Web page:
Standing out is key when you’re going for a job – you want to show the employer how your unique skills or experience set you apart.
But it’s important to make sure you don’t stand out in the wrong ways, by avoiding slip-ups that could stop you from making a great impression.
Here’s how to avoid standing out for the wrong reasons.
1. Stick to the facts and be consistent
Always assume facts and figures you provide when you apply will be cross-checked. Kerri O’Connor, Founder of Saunders Lynn & Co, gives the example of a job seeker whose profiles and resumes didn’t match up, and who quoted their current salary at $100K.
“The role they were applying for was up to $25K less in salary,” O’Connor says. “I knew the type of role he was in doesn’t pay six figures, and never has. In addition, his online profile only mentioned a TAFE qualification, when he spoke of completing several degrees. Then I checked the resumes he had sent two years apart to our business and there were discrepancies in his work experience.”
The takeaway: Giving wrong or inconsistent information is a sure way to stand out for the wrong reason. Most employers and recruiters will know the market rates for the role you work in. What you can do is be prepared and informed so you’re ready to discuss money – this salary guide can help. Also, it’s okay to say you got halfway through a qualification, things changed, and you didn’t complete it.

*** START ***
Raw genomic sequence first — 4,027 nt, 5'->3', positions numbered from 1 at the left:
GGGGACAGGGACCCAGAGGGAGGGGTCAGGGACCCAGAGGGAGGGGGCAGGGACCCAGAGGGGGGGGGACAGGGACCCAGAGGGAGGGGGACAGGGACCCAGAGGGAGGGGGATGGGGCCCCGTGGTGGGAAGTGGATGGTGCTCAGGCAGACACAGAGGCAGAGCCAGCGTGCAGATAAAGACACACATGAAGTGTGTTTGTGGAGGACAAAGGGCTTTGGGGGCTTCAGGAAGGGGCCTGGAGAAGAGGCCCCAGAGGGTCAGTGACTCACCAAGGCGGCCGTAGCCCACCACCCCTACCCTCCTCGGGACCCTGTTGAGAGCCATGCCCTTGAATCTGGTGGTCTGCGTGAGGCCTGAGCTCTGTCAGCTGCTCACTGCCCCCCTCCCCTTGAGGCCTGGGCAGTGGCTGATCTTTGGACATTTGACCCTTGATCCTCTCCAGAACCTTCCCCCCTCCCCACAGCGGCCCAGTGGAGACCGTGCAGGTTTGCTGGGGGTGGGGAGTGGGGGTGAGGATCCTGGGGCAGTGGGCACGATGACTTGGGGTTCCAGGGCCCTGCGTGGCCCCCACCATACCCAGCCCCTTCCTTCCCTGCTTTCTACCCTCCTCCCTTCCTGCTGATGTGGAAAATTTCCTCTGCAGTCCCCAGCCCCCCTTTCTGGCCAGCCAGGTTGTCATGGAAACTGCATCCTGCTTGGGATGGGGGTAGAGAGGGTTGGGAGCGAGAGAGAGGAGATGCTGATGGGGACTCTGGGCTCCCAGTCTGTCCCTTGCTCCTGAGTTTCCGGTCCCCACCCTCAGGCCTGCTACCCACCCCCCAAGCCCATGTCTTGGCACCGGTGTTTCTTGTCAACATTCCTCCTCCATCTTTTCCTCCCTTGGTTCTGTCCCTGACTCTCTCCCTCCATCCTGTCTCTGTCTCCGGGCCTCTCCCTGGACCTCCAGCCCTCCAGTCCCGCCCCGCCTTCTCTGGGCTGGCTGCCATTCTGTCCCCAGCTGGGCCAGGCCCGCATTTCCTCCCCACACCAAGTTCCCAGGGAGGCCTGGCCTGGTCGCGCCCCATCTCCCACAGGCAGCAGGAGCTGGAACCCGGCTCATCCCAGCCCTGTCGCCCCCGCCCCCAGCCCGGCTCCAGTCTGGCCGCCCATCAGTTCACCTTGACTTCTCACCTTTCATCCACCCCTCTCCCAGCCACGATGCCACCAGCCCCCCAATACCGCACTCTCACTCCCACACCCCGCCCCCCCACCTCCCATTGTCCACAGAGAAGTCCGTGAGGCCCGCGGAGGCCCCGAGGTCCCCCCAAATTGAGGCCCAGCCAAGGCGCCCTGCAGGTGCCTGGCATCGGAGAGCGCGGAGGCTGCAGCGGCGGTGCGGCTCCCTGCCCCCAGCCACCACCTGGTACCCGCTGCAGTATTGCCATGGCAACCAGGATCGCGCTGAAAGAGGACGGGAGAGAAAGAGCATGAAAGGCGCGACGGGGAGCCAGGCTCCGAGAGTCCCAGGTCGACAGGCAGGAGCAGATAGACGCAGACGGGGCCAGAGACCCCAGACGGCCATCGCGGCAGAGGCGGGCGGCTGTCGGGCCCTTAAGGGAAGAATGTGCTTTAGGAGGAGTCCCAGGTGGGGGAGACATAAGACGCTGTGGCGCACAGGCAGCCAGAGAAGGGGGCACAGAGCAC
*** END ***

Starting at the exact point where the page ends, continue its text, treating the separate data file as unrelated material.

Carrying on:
Likewise, don’t feel you have to hide gaps or career breaks in your resume. Focus on what skills and experience you do have, and your ability to adapt and take on new challenges. Finally, inconsistencies could be alarm bells for employers, even if you’re not aware of them. Make sure your resume, SEEK Profile, and any other accounts or application documents all match up and tell the same story.
2. Make sure your referee is ready to back you up
If your referee doesn’t know you’ve put their name forward, they probably won’t be ready to vouch for you – and worse, they could hinder your chances. Eva Grabner, Managing Director at Elite Executive, said she’d narrowed down a role to two great candidates who both seemed a great fit.
“It came down to their referees. One candidate had excellent references, however, the other had not advised an ex-employer that they were on their resume as a referee, despite us checking they had done so and letting them know we would be calling them,” Grabner says.
“I called a very disgruntled ex-employer and was nearly hung up on! This particular candidate missed out on the opportunity to join a great organisation because they didn't take the time to speak with their referees and ask them if they were happy to speak with future employers.”
The takeaway: Standing out as someone whose referee isn’t ready to vouch for them will only hold you back. Always ensure you have at least two professional referees. It’s best to include people you’ve reported to – not just a colleague. Speak with them before you start applying, even if they agreed to be your referee years before, to make sure they’re happy to do so. Then consider getting in touch again once you’re in the running for a particular role.
3. Don’t send out a stack of generic cover letters